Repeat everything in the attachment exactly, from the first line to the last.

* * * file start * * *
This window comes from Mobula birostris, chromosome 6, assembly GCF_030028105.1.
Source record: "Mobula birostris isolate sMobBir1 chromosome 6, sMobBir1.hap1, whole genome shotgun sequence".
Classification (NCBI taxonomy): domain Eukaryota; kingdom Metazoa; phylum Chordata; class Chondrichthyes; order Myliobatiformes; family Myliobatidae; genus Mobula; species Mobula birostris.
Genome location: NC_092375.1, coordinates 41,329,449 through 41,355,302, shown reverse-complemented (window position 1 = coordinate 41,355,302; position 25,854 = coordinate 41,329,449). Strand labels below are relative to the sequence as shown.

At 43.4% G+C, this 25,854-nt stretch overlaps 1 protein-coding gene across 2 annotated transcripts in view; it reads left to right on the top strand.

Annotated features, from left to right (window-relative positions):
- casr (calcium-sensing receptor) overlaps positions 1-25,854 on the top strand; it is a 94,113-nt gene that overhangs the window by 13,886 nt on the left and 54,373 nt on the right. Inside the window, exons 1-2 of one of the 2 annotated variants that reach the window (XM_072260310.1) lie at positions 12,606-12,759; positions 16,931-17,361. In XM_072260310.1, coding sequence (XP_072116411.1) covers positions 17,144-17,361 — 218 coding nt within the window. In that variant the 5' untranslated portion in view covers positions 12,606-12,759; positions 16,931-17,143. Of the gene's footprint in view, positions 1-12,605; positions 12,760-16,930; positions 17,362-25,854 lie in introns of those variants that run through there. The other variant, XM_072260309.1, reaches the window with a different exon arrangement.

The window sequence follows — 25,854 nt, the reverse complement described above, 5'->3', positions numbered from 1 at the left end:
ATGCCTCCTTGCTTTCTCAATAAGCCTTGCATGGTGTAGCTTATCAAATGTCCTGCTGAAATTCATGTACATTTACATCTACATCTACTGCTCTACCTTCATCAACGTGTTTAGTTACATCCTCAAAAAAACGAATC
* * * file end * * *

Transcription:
This window comes from Mobula birostris, chromosome 6, assembly GCF_030028105.1.
Source record: "Mobula birostris isolate sMobBir1 chromosome 6, sMobBir1.hap1, whole genome shotgun sequence".
Classification (NCBI taxonomy): domain Eukaryota; kingdom Metazoa; phylum Chordata; class Chondrichthyes; order Myliobatiformes; family Myliobatidae; genus Mobula; species Mobula birostris.
Genome location: NC_092375.1, coordinates 41,329,449 through 41,355,302, shown reverse-complemented (window position 1 = coordinate 41,355,302; position 25,854 = coordinate 41,329,449). Strand labels below are relative to the sequence as shown.

At 43.4% G+C, this 25,854-nt stretch overlaps 1 protein-coding gene across 2 annotated transcripts in view; it reads left to right on the top strand.

Annotated features, from left to right (window-relative positions):
- casr (calcium-sensing receptor) overlaps positions 1-25,854 on the top strand; it is a 94,113-nt gene that overhangs the window by 13,886 nt on the left and 54,373 nt on the right. Inside the window, exons 1-2 of one of the 2 annotated variants that reach the window (XM_072260310.1) lie at positions 12,606-12,759; positions 16,931-17,361. In XM_072260310.1, coding sequence (XP_072116411.1) covers positions 17,144-17,361 — 218 coding nt within the window. In that variant the 5' untranslated portion in view covers positions 12,606-12,759; positions 16,931-17,143. Of the gene's footprint in view, positions 1-12,605; positions 12,760-16,930; positions 17,362-25,854 lie in introns of those variants that run through there. The other variant, XM_072260309.1, reaches the window with a different exon arrangement.

The window sequence follows — 25,854 nt, the reverse complement described above, 5'->3', positions numbered from 1 at the left end:
ATGCCTCCTTGCTTTCTCAATAAGCCTTGCATGGTGTAGCTTATCAAATGTCCTGCTGAAATTCATGTACATTTACATCTACATCTACTGCTCTACCTTCATCAACGTGTTTAGTTACATCCTCAAAAAAACGAATC